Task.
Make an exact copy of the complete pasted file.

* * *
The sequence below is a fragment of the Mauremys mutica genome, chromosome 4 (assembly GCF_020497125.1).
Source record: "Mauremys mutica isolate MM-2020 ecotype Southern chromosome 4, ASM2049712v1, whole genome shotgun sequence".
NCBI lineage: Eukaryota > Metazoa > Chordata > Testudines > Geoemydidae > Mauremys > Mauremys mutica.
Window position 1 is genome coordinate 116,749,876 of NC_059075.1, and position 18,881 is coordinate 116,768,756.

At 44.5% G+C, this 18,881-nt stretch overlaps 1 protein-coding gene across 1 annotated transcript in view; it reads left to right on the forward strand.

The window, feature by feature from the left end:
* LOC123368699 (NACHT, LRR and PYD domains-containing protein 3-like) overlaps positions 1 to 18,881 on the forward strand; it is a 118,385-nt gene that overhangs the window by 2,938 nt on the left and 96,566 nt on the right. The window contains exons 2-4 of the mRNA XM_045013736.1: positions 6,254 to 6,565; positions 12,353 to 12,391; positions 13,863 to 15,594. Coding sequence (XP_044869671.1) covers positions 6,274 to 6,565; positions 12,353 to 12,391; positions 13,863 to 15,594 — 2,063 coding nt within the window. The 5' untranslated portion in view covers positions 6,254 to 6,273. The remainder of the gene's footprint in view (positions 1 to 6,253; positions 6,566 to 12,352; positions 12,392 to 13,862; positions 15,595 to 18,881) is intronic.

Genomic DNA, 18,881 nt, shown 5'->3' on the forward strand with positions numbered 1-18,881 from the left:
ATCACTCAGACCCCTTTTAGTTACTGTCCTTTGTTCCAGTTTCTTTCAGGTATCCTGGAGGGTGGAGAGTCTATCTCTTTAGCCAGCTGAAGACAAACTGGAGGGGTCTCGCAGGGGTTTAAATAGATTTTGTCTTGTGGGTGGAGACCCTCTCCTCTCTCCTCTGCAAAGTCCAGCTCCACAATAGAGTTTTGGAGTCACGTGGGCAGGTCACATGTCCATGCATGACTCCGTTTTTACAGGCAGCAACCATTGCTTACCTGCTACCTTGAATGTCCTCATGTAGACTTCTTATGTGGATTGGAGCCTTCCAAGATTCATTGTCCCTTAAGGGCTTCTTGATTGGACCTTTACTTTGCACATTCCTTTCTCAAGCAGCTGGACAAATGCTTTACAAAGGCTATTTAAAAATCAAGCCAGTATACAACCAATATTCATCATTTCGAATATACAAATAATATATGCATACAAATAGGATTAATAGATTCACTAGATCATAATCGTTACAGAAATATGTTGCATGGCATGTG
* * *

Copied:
The sequence below is a fragment of the Mauremys mutica genome, chromosome 4 (assembly GCF_020497125.1).
Source record: "Mauremys mutica isolate MM-2020 ecotype Southern chromosome 4, ASM2049712v1, whole genome shotgun sequence".
NCBI lineage: Eukaryota > Metazoa > Chordata > Testudines > Geoemydidae > Mauremys > Mauremys mutica.
Window position 1 is genome coordinate 116,749,876 of NC_059075.1, and position 18,881 is coordinate 116,768,756.

At 44.5% G+C, this 18,881-nt stretch overlaps 1 protein-coding gene across 1 annotated transcript in view; it reads left to right on the forward strand.

The window, feature by feature from the left end:
* LOC123368699 (NACHT, LRR and PYD domains-containing protein 3-like) overlaps positions 1 to 18,881 on the forward strand; it is a 118,385-nt gene that overhangs the window by 2,938 nt on the left and 96,566 nt on the right. The window contains exons 2-4 of the mRNA XM_045013736.1: positions 6,254 to 6,565; positions 12,353 to 12,391; positions 13,863 to 15,594. Coding sequence (XP_044869671.1) covers positions 6,274 to 6,565; positions 12,353 to 12,391; positions 13,863 to 15,594 — 2,063 coding nt within the window. The 5' untranslated portion in view covers positions 6,254 to 6,273. The remainder of the gene's footprint in view (positions 1 to 6,253; positions 6,566 to 12,352; positions 12,392 to 13,862; positions 15,595 to 18,881) is intronic.

Genomic DNA, 18,881 nt, shown 5'->3' on the forward strand with positions numbered 1-18,881 from the left:
ATCACTCAGACCCCTTTTAGTTACTGTCCTTTGTTCCAGTTTCTTTCAGGTATCCTGGAGGGTGGAGAGTCTATCTCTTTAGCCAGCTGAAGACAAACTGGAGGGGTCTCGCAGGGGTTTAAATAGATTTTGTCTTGTGGGTGGAGACCCTCTCCTCTCTCCTCTGCAAAGTCCAGCTCCACAATAGAGTTTTGGAGTCACGTGGGCAGGTCACATGTCCATGCATGACTCCGTTTTTACAGGCAGCAACCATTGCTTACCTGCTACCTTGAATGTCCTCATGTAGACTTCTTATGTGGATTGGAGCCTTCCAAGATTCATTGTCCCTTAAGGGCTTCTTGATTGGACCTTTACTTTGCACATTCCTTTCTCAAGCAGCTGGACAAATGCTTTACAAAGGCTATTTAAAAATCAAGCCAGTATACAACCAATATTCATCATTTCGAATATACAAATAATATATGCATACAAATAGGATTAATAGATTCACTAGATCATAATCGTTACAGAAATATGTTGCATGGCATGTG